Pen-friends, Paris and a year in England
In July 1947 I had to leave my school, I couldn’t go to another school either, since my mother no longer received any money for me.
I started working at a bank in Amsterdam, travelled daily by train from Haarlem to impressive Amsterdam. It was not really a nice job, but at least I continued learning, this time about bookkeeping, and I met new friends.
Having pen-friends became a trend in those years and I had really many pen-friends from all over the world. Most of us wrote in English, two of my pen-friends wrote in French. One of my pen-friends was a Japanese young men of my age, we wrote each other for several years and I received many nice cards from Tokyo. I became very interested in the world around me, started reading many, many books, magazines and newspapers also in English, French was more difficult but I loved that language.
I started reading a lot about World War Two in Europe, about what had happened to all those poor Jewish people. Right up till 1995 did I read about World War Two in Europe, about the war in Korea, about the war in Vietnam and many other wars.
I listened to the many stories Dutch people told me about what the Germans had done during the occupation of Holland.
But I never spoke about the war in Asia, never about the Japanese occupation, never about what happened to my father, I just couldn’t talk about that period of my life, it had hurt me too deeply.
One of my pen-friends, Eileen an English girl from Nottingham came to stay with us for 10 days in the Summer of 1948, so we both travelled together to several places near Haarlem. Eileen loved Amsterdam, she found it a very romantic town.
Just before she went back home I asked her if she could find a job for me in England.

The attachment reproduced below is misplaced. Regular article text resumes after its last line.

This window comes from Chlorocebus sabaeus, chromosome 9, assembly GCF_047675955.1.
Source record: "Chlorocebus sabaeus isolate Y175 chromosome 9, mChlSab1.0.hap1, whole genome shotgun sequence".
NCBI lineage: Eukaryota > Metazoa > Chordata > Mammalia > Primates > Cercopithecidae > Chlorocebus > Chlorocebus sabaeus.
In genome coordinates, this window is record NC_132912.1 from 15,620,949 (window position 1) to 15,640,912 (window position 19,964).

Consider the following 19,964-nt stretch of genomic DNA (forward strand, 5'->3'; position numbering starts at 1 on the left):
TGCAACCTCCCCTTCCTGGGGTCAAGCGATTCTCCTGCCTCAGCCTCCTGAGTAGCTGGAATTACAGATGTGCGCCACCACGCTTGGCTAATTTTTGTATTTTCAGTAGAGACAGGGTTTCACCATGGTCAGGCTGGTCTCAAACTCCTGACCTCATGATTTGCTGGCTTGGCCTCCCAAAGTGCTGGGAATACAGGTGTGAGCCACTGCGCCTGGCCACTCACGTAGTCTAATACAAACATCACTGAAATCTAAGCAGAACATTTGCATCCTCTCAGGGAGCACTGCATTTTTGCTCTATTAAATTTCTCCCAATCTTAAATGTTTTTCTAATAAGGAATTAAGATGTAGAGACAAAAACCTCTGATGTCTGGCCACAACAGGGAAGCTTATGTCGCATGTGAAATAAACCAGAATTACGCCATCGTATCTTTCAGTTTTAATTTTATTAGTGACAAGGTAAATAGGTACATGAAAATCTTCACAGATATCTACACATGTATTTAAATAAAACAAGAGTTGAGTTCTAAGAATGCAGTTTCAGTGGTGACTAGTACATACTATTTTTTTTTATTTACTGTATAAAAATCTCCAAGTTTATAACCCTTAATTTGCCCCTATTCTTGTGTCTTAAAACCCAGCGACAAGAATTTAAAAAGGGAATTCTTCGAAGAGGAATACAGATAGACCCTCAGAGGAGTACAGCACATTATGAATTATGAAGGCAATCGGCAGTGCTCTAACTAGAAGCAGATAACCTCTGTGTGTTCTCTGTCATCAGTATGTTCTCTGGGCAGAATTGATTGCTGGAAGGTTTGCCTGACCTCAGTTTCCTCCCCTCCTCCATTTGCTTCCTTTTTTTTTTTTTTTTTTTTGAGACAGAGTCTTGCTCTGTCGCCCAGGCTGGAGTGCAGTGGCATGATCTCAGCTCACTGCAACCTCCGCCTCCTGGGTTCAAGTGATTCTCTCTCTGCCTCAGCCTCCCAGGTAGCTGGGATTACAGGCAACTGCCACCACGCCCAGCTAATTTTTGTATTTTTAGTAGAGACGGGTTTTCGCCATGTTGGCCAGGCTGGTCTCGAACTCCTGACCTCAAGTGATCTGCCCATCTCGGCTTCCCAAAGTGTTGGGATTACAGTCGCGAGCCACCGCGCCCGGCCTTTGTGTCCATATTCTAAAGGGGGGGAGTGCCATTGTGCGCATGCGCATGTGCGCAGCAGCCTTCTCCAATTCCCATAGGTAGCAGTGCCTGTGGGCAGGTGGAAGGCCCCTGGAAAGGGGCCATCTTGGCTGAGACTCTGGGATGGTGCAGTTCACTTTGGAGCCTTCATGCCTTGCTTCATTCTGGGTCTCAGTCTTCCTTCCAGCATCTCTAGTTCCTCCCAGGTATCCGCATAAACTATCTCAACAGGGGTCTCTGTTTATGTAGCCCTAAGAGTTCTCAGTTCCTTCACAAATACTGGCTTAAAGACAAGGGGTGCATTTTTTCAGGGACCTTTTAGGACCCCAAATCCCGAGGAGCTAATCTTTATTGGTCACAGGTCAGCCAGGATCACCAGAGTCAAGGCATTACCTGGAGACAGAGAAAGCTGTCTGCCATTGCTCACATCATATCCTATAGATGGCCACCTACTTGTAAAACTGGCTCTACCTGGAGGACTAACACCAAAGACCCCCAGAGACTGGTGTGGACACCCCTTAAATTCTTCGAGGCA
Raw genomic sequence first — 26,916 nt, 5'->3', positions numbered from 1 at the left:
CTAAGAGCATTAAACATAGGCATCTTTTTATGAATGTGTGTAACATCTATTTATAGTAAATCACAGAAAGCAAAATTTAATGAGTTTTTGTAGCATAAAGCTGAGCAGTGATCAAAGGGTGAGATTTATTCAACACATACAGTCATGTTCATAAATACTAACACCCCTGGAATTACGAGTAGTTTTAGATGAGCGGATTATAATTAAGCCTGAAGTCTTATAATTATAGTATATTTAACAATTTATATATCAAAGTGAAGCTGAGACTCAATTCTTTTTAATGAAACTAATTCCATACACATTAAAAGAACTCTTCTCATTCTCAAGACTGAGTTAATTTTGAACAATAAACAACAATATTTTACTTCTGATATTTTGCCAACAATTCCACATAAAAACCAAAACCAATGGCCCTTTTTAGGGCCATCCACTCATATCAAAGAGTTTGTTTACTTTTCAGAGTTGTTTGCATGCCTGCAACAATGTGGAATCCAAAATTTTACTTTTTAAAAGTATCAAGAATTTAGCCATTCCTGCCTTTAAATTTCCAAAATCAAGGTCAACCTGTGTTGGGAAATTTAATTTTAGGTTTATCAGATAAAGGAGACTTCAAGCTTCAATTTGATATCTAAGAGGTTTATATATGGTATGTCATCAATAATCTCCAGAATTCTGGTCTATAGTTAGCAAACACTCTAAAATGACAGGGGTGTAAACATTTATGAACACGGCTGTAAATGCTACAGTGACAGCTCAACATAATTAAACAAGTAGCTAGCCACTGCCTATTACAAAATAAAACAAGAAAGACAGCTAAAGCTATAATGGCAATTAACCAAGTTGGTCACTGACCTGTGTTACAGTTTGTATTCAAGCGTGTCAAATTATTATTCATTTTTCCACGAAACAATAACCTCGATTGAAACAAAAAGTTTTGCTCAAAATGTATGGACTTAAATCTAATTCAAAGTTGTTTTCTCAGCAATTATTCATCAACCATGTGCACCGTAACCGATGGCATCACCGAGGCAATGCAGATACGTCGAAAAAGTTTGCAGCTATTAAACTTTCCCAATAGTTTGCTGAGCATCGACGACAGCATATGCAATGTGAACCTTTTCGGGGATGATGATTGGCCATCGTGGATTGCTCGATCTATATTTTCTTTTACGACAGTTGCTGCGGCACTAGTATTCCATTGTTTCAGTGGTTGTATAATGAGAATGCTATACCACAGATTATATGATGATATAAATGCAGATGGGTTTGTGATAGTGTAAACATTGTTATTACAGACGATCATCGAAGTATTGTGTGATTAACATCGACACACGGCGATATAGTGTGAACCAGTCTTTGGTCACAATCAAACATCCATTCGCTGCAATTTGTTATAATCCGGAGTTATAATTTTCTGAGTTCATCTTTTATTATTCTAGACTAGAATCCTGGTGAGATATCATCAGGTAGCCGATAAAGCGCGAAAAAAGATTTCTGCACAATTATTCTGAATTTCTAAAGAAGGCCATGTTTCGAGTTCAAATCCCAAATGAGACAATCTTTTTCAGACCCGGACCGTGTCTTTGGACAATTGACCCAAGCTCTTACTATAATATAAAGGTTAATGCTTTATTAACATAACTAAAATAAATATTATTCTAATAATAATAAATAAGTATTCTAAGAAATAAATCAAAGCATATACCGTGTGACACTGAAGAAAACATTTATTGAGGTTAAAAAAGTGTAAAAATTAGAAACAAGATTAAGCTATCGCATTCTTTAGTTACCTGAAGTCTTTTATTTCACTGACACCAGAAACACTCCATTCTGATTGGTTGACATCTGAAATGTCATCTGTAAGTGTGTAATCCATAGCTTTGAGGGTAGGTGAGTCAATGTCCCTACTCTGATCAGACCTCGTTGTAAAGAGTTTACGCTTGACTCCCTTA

She was very surprised but promised me to do her best and thought that going as an “au pair” would give me more chances than other sort of jobs. That was okay with me of course. Working as an au pair, was looking after children and doing household work for an English family in Nottingham. Eileen would write me as soon as she had found something for me.
And indeed she did, I could start for a family with three children in Nottingham, so I told my mother that I was leaving around October that same year by boat to England.
My mother couldn’t believe her ears, but after a lot of talking she found it a good idea after all, very good for your English she said. So that was fixed.
I had another dream as well that very Summer, and that was Paris.
One of my cousins had been a long weekend to Paris all by himself and I found this a wonderful idea. So I asked for information at the Central station in Amsterdam.
I could leave on a Friday and be back on Sunday evening. So that was arranged.
When I told my mother that I was going to Paris the next weekend she asked me who was going with me. And again she couldn’t believe her ears, but after all I was twenty-one years old, so maybe old enough she said. I left on a Friday evening and travelled more than seven hours by train to my Paris.
I had booked a small room in a small hotel near Gare du Nord and I felt myself a globe-trotter. Maybe a very poor globe-trotter and one that could hardly speak French, but at least I was walking through Paris, a beautiful town in a beautiful country.
I bought bread, butter and French cheese that I ate in my hotel-room, I drank cups of coffee on the pavements of Paris and always asked for a glass of water.
I walked over the famous Champs-Elysées, I visited the Sacré Coeur, I visited the Notre Dame where I prayed for my father’s soul.
Saturday night I slept in a bed with fleas but Sunday morning I went outside in the fresh air and drank my coffee together with my glasses of water and with two croissants, oh what a beautiful morning that was. I started walking again right through Paris, eating my bread with butter and French cheese and feeling great. I bought a bottle of red wine for my mother and took the train back to Holland.
My mother’s friends asked my mother how she could have let me go to Paris all alone?
My mother said that she trusted me. But besides that, Paris in those days was no more dangerous than Amsterdam. In October that year I went by boat to England and I told my mother that I was going to be a globe-trotter.
Indonesia had once been my home, but I had lost my home, I was uprooted.